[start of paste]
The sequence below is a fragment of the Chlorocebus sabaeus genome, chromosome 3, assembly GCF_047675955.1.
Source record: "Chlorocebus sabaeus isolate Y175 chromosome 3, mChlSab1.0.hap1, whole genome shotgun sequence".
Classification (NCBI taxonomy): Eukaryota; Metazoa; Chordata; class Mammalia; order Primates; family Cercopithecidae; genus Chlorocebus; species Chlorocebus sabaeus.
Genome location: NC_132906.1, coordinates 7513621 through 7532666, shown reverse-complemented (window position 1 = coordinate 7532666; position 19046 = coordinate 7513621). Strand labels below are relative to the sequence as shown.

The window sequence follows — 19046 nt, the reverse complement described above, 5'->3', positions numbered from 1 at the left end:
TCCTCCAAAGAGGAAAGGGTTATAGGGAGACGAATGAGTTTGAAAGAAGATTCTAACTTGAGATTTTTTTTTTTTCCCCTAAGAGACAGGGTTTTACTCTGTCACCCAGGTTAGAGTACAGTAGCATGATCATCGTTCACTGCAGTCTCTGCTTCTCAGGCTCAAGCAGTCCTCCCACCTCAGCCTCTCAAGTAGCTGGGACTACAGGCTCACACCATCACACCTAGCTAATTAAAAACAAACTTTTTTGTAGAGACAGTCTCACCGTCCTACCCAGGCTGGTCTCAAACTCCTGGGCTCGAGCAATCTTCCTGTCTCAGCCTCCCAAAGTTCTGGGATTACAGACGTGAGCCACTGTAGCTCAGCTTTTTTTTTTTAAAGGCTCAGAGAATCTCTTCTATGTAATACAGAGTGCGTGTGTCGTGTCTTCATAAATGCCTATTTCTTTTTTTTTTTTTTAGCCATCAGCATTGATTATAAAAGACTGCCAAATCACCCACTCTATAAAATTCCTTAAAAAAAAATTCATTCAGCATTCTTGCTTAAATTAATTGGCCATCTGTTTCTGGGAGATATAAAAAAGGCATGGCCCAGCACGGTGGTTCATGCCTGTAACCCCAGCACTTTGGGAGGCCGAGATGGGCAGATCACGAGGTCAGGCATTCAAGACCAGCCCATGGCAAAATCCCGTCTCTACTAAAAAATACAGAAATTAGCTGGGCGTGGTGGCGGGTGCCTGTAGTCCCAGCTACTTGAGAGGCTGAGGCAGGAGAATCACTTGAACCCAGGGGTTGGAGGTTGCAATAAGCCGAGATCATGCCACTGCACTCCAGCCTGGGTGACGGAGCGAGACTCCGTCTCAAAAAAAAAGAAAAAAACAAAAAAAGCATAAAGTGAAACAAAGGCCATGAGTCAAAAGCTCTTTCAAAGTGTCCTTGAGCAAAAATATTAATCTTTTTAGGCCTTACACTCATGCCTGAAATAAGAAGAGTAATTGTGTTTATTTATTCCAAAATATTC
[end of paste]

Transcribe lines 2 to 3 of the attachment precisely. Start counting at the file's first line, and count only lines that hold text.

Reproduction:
Source record: "Chlorocebus sabaeus isolate Y175 chromosome 3, mChlSab1.0.hap1, whole genome shotgun sequence".
Classification (NCBI taxonomy): Eukaryota; Metazoa; Chordata; class Mammalia; order Primates; family Cercopithecidae; genus Chlorocebus; species Chlorocebus sabaeus.